A suicide car bomber triggered a huge blast Tuesday near two armored vehicles used by U.S.-led coalition troops in Kabul, killing at least two civilians and destroying the wall of a nearby house, witnesses and officials said.
The bomber damaged the armored vehicles and wounded four people, though none of the troops was injured, said Lt. Col. David Johnson, a coalition spokesman.
At least two civilians were killed in the blast, said Gen. Ali Shah Paktiawal, director of criminal investigations for the Kabul police.
Four other people, including two Pakistani road construction workers, were injured in the blast, said Dr. Mohammad Musa, from Kabul’s Wazir Akbar Khan hospital.
U.S. and Afghan security forces raced to the scene, where broken glass and pieces of the bomber’s vehicle littered the street in a neighborhood of the capital where many foreigners live. The body of one victim lay in the street.
A day earlier, a blast ripped through a car south of the capital, killing four civilians, police said. The explosion occurred in the Musayi district of Kabul province, where a bomb had been freshly planted in the muddy, unpaved road, regional police commander Gen. Zalmai Oryakhail said.
Also Monday, a remote-controlled roadside bomb struck an Afghan army vehicle in the eastern province of Paktia, killing four soldiers and wounding two, Din Mohammad Darwish, spokesman for the provincial governor, said.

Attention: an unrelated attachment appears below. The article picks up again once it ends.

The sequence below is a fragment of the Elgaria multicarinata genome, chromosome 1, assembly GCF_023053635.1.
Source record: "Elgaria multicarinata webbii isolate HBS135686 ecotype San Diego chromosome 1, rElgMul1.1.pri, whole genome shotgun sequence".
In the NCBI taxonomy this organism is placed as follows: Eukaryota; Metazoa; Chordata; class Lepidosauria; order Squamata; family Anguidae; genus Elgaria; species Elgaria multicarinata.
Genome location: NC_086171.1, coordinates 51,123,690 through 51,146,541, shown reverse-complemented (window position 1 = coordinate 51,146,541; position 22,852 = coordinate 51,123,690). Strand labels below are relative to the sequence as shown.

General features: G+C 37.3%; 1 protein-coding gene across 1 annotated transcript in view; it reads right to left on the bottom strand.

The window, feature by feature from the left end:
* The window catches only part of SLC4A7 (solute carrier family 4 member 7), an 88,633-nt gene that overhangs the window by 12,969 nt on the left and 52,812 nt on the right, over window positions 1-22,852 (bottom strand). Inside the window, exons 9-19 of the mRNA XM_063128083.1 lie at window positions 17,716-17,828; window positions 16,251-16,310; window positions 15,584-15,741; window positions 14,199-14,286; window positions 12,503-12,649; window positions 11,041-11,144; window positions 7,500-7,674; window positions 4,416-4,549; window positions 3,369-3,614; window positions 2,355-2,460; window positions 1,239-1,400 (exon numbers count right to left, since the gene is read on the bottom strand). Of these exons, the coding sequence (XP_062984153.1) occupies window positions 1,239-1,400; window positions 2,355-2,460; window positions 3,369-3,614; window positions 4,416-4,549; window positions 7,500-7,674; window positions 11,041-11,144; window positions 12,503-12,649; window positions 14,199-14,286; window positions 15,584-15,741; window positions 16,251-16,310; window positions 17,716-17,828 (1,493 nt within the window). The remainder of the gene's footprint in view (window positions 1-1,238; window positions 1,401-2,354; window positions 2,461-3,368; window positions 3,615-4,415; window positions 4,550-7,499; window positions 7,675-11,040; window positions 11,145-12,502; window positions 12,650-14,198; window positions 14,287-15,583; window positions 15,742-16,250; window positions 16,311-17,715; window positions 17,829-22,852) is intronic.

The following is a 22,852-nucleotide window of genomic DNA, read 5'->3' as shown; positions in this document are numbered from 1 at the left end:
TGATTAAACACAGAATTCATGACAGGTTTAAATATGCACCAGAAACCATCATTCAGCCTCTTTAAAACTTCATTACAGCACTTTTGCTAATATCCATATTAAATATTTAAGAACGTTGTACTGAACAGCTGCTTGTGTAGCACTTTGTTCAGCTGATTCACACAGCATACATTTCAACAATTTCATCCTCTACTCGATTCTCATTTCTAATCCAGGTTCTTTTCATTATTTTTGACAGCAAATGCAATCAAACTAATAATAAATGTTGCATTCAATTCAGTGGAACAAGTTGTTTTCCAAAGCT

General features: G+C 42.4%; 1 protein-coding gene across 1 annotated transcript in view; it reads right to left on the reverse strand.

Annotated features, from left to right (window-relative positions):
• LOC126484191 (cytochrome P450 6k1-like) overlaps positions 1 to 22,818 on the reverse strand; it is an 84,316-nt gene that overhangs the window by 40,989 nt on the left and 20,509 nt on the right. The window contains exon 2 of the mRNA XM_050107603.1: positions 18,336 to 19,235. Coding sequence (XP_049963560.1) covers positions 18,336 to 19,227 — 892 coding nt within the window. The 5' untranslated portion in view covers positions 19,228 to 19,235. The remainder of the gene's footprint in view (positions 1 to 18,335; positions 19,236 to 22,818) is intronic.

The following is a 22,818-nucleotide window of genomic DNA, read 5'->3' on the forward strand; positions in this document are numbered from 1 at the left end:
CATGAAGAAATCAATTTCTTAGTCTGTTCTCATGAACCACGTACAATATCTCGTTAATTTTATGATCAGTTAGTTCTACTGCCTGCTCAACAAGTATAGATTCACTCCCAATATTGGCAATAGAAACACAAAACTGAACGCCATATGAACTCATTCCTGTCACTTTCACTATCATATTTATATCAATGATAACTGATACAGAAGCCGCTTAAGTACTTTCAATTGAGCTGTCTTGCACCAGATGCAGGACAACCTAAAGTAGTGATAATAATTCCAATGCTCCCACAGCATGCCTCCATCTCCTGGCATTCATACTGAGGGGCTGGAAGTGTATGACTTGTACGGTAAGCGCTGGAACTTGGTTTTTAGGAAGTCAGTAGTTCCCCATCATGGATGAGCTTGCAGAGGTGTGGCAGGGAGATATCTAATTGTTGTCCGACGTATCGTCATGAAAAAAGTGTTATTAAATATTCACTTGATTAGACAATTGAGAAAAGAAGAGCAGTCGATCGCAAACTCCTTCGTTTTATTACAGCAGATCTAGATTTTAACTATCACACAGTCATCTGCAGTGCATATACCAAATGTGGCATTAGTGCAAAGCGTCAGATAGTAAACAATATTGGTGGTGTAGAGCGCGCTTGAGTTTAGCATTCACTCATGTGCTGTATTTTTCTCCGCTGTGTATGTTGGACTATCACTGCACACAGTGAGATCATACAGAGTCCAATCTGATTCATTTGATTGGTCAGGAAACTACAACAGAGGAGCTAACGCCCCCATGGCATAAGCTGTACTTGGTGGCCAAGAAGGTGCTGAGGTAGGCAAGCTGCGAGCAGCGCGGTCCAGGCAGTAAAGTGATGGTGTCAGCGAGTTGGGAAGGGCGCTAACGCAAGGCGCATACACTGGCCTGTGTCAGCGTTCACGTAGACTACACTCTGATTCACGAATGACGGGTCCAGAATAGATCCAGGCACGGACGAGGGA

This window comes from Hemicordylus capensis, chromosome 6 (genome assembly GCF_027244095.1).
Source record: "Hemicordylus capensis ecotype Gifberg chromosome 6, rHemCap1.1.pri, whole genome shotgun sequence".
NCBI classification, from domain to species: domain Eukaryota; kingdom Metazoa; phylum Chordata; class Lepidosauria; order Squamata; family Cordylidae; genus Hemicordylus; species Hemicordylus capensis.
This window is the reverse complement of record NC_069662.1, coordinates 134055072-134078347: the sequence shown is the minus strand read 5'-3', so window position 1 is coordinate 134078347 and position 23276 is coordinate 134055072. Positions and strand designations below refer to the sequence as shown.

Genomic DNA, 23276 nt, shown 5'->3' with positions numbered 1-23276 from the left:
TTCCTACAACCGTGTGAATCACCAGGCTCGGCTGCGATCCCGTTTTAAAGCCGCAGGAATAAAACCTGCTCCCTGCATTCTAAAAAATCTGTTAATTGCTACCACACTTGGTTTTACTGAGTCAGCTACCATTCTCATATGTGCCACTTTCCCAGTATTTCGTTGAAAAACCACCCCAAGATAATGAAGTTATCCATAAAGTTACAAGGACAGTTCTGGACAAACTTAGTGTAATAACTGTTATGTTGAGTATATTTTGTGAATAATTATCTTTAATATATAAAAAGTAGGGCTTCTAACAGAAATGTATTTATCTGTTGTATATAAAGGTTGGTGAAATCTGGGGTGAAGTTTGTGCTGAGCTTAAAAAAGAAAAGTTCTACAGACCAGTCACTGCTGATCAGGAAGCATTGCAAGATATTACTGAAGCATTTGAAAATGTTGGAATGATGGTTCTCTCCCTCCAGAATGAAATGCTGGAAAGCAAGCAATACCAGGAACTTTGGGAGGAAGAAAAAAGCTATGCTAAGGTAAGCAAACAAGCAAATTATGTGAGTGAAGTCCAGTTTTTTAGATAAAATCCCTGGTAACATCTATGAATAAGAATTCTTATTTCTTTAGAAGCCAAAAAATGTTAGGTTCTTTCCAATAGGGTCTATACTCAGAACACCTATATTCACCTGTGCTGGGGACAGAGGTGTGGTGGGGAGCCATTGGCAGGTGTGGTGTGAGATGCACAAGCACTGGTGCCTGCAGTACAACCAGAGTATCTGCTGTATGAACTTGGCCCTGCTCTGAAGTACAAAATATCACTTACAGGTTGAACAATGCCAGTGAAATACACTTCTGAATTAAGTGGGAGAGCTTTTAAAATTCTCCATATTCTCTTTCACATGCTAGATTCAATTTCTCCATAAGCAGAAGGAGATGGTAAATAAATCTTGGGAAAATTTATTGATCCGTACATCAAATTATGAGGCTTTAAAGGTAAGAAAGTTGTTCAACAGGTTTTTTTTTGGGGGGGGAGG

Violence claims thousands of lives
More than 6,000 people — a record number — have died this year in insurgency-related violence in Afghanistan, according to figures from Afghan and Western officials. Most of those killed are militants.
In protest of the government’s response to an attack on a traveling group of lawmakers earlier this month, dozens of lawmakers walked out of parliament Monday, led by lower house speaker Mohammad Yunus Qanuni who is also a top opposition figure.
Qanuni is a leading figure in the National Front, the largest opposition group challenging U.S.-backed President Hamid Karzai’s authority and the walkout is likely to deepen Afghanistan’s political divide.
Qanuni said the government had ignored parliament’s demand for the suspension of officials in the northern province of Baghlan where a suicide bomber attacked a visiting delegation of lawmakers on Nov. 6.
Some 77 people, including 61 students and six lawmakers were killed, and more than 100 were wounded in the blast and the subsequent shooting by panicked guards, officials said. One of the lawmakers killed was a key opposition member.